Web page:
Buju locks horn with court ruling


Buju locks horn with court ruling

Observer writer

Tuesday, August 04, 2020

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BUJU Banton is bashing last Friday's Supreme Court's decision to deny a child access to primary school education because of her dreadlocks hairstyle.

The artiste took to Instagram yesterday to voice his concern about what he described as continuous unfair treatment to Rastafarians.

“So yes, once again, Rastafari is under threat. We've come a far way, now to a point where even the 'herb' [marijuana] legal; everybody a mek a money offa it, but yuh still a hamper our education and our children's ability to be educated in your schools and I see that as discrimination, because you would never do that to a Jew or ask a Muslim to remove their kopf, which would be religious discrimination. So, why you want the Rasta man dem children to trim dem hair? When you refuse to give us our own schools to educate our children in the way that they should be educated, cause we refuse to be what you wanted us to be, enuh. We can't be that anymore, because our eyes are opening, and the people's eyes are opening every day. So, dem bakra master judge and dem system yah and 'isms-skisims' weh we have a fight against Rasta…Rasta need fi wake up and become industrious,” the reggae singer said in his 53-second video.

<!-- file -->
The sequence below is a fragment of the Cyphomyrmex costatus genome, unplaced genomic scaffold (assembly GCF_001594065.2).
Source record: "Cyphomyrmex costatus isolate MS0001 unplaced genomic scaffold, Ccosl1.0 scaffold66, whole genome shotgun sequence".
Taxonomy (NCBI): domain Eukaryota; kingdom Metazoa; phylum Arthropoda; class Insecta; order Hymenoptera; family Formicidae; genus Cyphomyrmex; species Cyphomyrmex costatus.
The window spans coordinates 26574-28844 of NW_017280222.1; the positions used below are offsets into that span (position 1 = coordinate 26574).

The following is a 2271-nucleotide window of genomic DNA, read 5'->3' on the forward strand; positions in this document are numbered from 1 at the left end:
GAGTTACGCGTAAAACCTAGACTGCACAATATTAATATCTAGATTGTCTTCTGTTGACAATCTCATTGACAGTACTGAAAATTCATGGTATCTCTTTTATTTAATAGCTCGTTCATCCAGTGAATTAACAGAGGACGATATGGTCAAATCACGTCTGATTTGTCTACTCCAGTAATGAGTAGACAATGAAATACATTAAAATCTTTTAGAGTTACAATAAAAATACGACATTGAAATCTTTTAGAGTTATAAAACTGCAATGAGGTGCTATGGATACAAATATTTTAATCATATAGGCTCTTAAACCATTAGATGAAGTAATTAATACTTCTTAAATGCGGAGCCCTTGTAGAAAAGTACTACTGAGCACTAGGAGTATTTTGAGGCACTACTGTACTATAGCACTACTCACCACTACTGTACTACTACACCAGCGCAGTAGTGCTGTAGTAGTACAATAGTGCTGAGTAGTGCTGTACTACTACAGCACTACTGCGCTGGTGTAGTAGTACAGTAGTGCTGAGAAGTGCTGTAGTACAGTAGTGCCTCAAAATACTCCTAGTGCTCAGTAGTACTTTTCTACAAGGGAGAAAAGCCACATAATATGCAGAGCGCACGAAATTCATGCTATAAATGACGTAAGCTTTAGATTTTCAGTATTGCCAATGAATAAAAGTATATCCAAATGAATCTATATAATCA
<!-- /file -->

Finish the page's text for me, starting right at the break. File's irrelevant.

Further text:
Two years ago, Dale and Sherine Virgo filed a lawsuit against Kensington Primary School in St Catherine, after their then five-year-old daughter was refused entry because of her locked hair. The parents argued that this was a breach of her constitutional rights.

However, last Friday, Justices Sonia Bertram-Linton, Evan Brown, and Nicole Simmons ruled that Kensington Primary School did not breach the child's constitutional rights when it denied her access.

The child's father — who is a studio manager and resident engineer at Gee Jam studio in Port Anotonio — also took to Instagram to say they plan to appeal the court's decision.

“I love my kids very much. #ZaynVirgo #ZaharaVirgo. I will fight to the end of the world for you both. The courts said none of my daughter's rights were breached. They have not provided the reasons as yet, as they need to be proofread before release. Still waiting. Fact of the matter, their ruling is their decision and we plan to appeal the decision,” he wrote.

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